Mopti in central Mali had a thriving tourism industry a few years ago, but Issa Ballo, a private tour operator, says the city built at the confluence of two rivers and often described as the ‘Gateway to the North’ still has everything in terms of “adventure, discovery and culture”.
The cliff-dwelling Dogon people with their distinctive culture are a few hours’ drive away; Timbuktu, a centuries-old centre of Islamic learning, was receiving a steady stream of visitors. “Now, you can count the tourists on the fingers of one hand”, Ballo complained. “It is only… the really courageous who come here.”
He blames the embassies in Bamako, the capital, for issuing security alerts and declaring “no go zones” for their nationals. He accuses the media of exaggerating the problems in the north, “making out there is a gun pointed at your head everywhere you go.” But his strongest contempt is for Al-Qaeda in the Islamic Maghreb (AQIM, known as AQMI in French), the radical Muslim group that appears to have a stranglehold over parts of northern Mali and beyond, despite its modest numbers and murky agenda.
“They are bandits, thieves, criminals… murderers”, Ballo says. “Ninety-five percent of people in Mali are Muslims… and we have never read in the Koran that you should take someone’s life to gain money. Al-Qaeda, AQIM, I don’t consider these people to be Muslims – they are just a kind of mafia with very long arms.”
Threat or fake?
AQIM’s military and commercial activities, religious orientation, size, composition and leadership have been the subject of many research papers, newspaper articles and conspiracy theories. Direct media access to AQIM, except for a few interviews with leaders, has been limited, with journalists often dependent on the testimony of released hostages and security sources, occasional amateur footage posted on YouTube by defectors, or leaked police interviews with terror suspects.
Sceptics say the threat has been gravely overplayed by the United States and France for their own strategic reasons, and by countries like Algeria and Mauritania, whose military and political elites are keen to be identified as front-line fighters against international terrorism. One academic observed, AQIM can be seen as a “small shop with a very big sign”, using its Al-Qaeda ‘franchise’ in the Sahara and Sahel to generate headlines and huge cash injections through deftly organized kidnappings, but with limited reach.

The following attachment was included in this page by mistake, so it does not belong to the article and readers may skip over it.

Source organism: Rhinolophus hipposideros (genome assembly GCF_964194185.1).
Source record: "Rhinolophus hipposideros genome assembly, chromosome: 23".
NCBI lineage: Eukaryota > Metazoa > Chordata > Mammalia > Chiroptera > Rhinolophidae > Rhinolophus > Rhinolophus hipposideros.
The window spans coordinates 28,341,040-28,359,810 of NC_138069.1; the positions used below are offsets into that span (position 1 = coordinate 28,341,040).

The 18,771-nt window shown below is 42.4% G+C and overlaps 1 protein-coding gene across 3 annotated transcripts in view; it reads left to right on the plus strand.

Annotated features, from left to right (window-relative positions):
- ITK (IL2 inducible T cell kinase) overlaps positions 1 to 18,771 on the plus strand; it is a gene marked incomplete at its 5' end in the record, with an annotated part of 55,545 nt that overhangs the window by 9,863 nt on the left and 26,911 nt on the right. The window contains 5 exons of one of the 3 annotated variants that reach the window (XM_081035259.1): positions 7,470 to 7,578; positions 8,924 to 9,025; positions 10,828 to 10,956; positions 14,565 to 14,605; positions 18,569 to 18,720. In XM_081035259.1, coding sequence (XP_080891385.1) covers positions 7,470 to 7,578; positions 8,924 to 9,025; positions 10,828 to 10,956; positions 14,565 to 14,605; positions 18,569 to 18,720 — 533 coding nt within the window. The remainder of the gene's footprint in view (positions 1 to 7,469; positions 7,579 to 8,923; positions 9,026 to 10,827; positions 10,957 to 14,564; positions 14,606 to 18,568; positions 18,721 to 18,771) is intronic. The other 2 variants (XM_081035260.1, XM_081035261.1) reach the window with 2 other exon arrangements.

Opinions are often sharply divided. The International Crisis Group (ICG) in its March 2005 report, Islamist Terrorism in the Sahel: Fact or Fiction? commented that “Fundamentalist Islam has been present in the Sahel for over 60 years without being linked to anti-Western violence.” The authors warned that “a misconceived and heavy-handed approach could tip the scale the wrong way”.
Others say the presence of an expanding transnational terrorist force could turn parts of the Sahel into a Somalia or even an Afghanistan. They point to a movement that has transcended its Algerian roots, recruiting in the Sahel and further afield, with the possibility of stronger ties in the future with organizations like Boko Haram in Nigeria and the emerging Jamaat Tawhid wa’l-Jihad fi Garbi Afriqqiya (Movement for Oneness and Jihad in West Africa – MOJWA).
The UN mission sent to the Sahel in late 2011 to assess “the impact of the Libyan crisis on the Sahel region” hinted at AQIM’s ability to find an accommodation with local communities in the poorest parts of the Sahel, noting reports “that in some areas, the humanitarian vacuum is being filled by AQIM and/or criminal elements who are reportedly providing services and humanitarian assistance in remote areas where State presence is reduced or non-existent”.
The mission warned that AQIM could use this situation “to develop recruitment and local support networks for gathering information, supplying arms and ammunition, and other logistics”. It noted that AQIM, like Tuareg combatants leaving Gaddafi’s Islamic Legion in Libya, may also have stocked up weaponry, including Semtex explosives, anti-aircraft artillery, and rocket-propelled grenades.
Out of Algeria